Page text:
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20th Annual Valdai Discussion Club Meeting in Sochi, Stresses ‘Formation of a New World’

Oct. 3, 2023, (EIRNS)—The 20th Annual Valdai Discussion Club meeting is taking place from Oct. 2-5 in Sochi, Russia, hosting many prominent speakers on the topic “Fair Multipolarity: How To Ensure Security and Development for Everyone.” President Vladimir Putin is scheduled to speak later in the week.

The event kicked off with an introduction by the chairman and directors of the Valdai Club. According to summaries given on the Valdai website, Chairman Andrey Bystritskiy “emphasized that the formation of a new world, which is happening before our eyes, does not entail the complete disappearance of the old one: the future is rising from its elements.” During this introductory panel they presented their annual report, which essayed “to understand what principles and rules govern this process, in the context of the destruction of cumbersome hierarchies.”

British historian Prof. Richard Sakwa moderated the panel and spoke next. He mentioned the vast geopolitical changes taking place in the world and referenced the BRICS and new power centers developing. “This process is causing strong resistance in the West, as it undermines its dominance,” he said.

Timofei Bordachev, Valdai Club program director, said that countries around the world are looking towards their development goals and “quickly adapting to changing conditions.” He also spoke about how “the very concept of multipolarity needs to be rethought. The point is not only that multipolarity in itself is not an unconditional blessing, since it means less stability for the international system and the emergence of multiple risks.” Bordachev emphasized that the very concept of a pole must be used with caution, since it presupposes the hegemony of some over others. Russia rejects the idea of hegemony, so it is necessary to develop new terminology.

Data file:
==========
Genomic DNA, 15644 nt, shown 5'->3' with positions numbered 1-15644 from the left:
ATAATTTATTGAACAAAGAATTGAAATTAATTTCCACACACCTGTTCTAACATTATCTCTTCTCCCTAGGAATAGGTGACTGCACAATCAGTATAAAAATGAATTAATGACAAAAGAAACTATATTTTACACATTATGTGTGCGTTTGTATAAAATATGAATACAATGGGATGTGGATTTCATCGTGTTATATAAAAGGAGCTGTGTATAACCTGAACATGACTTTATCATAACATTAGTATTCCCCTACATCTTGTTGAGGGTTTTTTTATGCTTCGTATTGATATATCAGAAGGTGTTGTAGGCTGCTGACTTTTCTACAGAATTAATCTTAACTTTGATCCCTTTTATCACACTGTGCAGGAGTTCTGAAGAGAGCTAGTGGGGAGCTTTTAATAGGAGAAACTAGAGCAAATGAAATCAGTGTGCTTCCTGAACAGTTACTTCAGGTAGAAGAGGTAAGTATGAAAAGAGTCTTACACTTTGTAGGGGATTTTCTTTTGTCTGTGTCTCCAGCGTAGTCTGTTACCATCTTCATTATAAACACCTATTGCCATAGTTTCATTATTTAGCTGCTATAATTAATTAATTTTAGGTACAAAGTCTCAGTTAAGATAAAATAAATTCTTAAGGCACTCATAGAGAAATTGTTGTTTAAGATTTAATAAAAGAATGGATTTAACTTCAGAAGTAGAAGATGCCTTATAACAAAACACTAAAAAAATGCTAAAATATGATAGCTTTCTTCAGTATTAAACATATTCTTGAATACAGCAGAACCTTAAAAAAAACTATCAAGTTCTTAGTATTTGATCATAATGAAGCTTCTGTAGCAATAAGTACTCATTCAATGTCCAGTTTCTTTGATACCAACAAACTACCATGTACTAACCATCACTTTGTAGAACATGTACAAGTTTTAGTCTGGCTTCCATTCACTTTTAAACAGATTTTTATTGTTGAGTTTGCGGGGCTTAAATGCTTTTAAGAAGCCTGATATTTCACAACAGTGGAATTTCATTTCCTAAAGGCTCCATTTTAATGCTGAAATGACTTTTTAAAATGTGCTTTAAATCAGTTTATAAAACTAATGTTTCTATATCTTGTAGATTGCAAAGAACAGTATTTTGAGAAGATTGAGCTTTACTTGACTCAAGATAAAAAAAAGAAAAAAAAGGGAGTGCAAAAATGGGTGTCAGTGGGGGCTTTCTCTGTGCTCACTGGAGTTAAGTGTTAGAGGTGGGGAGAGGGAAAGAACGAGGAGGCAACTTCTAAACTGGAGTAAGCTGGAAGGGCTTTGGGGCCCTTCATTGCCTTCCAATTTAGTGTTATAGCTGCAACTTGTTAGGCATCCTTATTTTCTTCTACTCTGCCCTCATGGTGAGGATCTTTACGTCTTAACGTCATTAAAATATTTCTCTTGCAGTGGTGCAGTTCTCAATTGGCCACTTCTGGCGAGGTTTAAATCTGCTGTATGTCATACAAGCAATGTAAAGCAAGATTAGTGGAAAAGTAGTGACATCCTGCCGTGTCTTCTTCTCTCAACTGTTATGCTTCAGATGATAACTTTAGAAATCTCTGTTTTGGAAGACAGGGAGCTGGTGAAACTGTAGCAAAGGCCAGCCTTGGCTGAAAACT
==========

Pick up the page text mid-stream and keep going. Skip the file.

Andrey Sushentsov, another Valdai Club program director, then spoke. He discussed how, over the recent decades, it has become clear that there is “a fundamental difference” between the West and Russia in their views of the world. It is due to the fact that the West (especially the United States) “does not recognize the fragility of peace” and believes in forcing its liberal worldview on others. The Russian vision, on the contrary, is based on the understanding that peace is an anomaly, and it is necessary to be very careful not to upset the fragile balance that ensures amity between nations.

Sushentsov then referenced the Russian-Chinese declaration of 1997, which proclaimed such principles of bilateral relations as mutual respect for sovereignty, cultural characteristics, and civilizational identity. This is how Russia wants to build relationships with other countries around the world, he said.

The authors of the report also emphasized that these principles will not occur at the same speed or in the same way to everyone, and proposed the term “asynchronous multipolarity.”

The sessions on this first day addressed the following topics:

1. A World Beyond Hegemony: BRICS as a Prototype of a New International Architecture

2. The Role of Nuclear Weapons and the Danger of Nuclear War

Meeting with Sergey Lavrov, Minister of Foreign Affairs of the Russian Federation

3. Food Security: What Russia Can and Is Ready To Give the World

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